“You just have to limit luxury items,” says Vicki, who swapped high-street clothes stores for vintage finds. “I gave up my gym membership, and went for a run instead, and just generally became more mindful about spending money. Going out for cocktails or dinner is great, but you have to think about how often you are going to do it.”

This simple strategy worked. Two years ago Vicki, 29, a health visitor, and Pete, 31, an architect, were able to leave their one-bedroom Battersea rental. They swapped it for their own three-bedroom garden flat in Thornton Heath, south London, which cost £350,000. Thanks to their scrupulous saving they were able to put down a 10 per cent deposit, and cover stamp duty.

Get subsidised

The Government’s flagship Help to Buy scheme will run until 2023, offering buyers a 20 per cent Government loan (40 per cent in London) to put towards a property. This means they need a five per cent deposit, and a mortgage for the remaining 55 per cent.

The scheme has drawbacks.   It applies only to new-build homes, for which buyers will pay a premium.  Thhe Government loan is interest-free for the first five years but interest kicks in during the sixth.  Owners will then either have to sell up or find a way to pay an extra monthly bill on their home.

Another option is Shared Ownership. Many buyers are wary of the idea of only buying part of a property and continuing to pay rent on the rest.  Housing associations insist they gear payments to make sure it works out cheaper than renting an equivalent property. Buyers can also increase the proportion of the property they own over time, eventually becoming outright owners.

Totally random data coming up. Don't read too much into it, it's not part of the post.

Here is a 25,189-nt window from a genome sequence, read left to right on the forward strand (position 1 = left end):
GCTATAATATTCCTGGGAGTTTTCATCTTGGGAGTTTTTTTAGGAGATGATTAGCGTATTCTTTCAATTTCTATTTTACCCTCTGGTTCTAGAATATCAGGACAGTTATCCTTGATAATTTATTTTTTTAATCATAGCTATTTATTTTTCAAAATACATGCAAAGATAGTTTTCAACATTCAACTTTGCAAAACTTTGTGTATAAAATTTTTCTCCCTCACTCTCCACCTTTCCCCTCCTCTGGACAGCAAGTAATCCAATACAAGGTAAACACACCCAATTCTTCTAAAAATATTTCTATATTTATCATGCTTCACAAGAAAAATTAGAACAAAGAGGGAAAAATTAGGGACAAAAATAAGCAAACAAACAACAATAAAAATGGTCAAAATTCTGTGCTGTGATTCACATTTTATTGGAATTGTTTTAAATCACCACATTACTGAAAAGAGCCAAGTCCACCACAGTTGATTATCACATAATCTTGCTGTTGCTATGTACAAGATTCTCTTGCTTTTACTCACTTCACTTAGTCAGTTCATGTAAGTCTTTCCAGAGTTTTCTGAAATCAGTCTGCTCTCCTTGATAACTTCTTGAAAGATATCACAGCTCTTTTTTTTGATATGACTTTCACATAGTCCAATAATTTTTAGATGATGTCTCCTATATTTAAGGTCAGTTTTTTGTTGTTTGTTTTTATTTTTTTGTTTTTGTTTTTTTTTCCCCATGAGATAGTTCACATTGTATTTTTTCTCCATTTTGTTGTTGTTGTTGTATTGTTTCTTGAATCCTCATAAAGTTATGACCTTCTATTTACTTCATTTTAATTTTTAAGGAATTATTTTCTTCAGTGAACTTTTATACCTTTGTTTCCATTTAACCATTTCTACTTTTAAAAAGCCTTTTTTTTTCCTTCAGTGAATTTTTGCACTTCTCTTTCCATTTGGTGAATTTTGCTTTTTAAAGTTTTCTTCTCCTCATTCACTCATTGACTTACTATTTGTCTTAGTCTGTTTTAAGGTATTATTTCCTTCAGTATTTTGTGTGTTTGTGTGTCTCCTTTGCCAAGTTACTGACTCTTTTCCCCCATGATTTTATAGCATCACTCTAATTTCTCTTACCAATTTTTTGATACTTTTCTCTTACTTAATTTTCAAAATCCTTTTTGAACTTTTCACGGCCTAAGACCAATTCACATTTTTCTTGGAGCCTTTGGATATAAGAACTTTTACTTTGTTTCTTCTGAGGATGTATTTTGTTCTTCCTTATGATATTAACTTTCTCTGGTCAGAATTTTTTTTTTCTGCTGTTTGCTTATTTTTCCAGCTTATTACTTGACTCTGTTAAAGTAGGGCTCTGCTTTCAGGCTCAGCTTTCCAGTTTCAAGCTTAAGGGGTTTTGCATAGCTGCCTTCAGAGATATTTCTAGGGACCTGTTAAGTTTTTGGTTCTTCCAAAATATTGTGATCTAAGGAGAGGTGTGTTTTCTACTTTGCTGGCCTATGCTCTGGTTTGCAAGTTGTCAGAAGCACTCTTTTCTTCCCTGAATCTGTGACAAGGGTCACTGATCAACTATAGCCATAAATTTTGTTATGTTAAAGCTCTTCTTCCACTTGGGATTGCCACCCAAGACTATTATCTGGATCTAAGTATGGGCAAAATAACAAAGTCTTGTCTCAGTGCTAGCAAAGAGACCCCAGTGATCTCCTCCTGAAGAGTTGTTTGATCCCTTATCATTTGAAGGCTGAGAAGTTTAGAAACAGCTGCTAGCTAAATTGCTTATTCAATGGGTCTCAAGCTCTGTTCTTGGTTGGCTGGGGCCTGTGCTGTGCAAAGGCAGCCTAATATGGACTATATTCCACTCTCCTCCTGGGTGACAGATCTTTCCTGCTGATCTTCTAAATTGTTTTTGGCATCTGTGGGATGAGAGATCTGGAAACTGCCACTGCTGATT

Like Help to Buy, this scheme only covers new homes.  Demand exceeds supply so finding a shared ownership flat can be a task. Buyers have to pay a monthly service charge on top of everything else.  When selling up, housing association clients have first claim, which can keep prices down.

Taking the whole process and breaking up into more manageable chunks, as these schemes do, first-time buyers are able to take that initial leap onto the ladder.  After all, no one wants to be paying their landlord’s mortgage for the rest of their life.”

Bargain hunt

Certain properties offer more value if you are prepared to compromise.  A flat above a shop can be a great starter home. They are typically 10 to 20 per cent cheaper than a conventional property.

You will also pay less per sq ft for an ex-local authority flat. Look for homes built pre-1950 which had really generous space standards.  Treat large post-war estates with caution because a property in a concrete jungle can be hard to sell.

Buying a wreck is another option but be aware that profits will be less than before.  Direct Line found that a home needing major structural work will typically cost 17 per cent less than one in good condition.  Note that a renovation could cost more than you thought.  It may be better to think about a property which needs only minor structural work, which costs on average six per cent less than the market average.

The art of negotiation

“In the present challenging market, it is not at all uncommon for prospective purchasers to make offers up to 30 per cent below the list price,” says Mark Pollack of Aston Chase estate agents. “But a purchaser needs to judge how realistic the asking price is in the first instance and seek guidance from the agent, as a derisory opening offer will more often than not prove to be counterproductive.”

If you can’t secure the property at a price you consider fair in the current market then walk away. There are plenty of houses out there, and waiting a little longer for the perfect home is a whole lot better than paying over the odds in a slow market.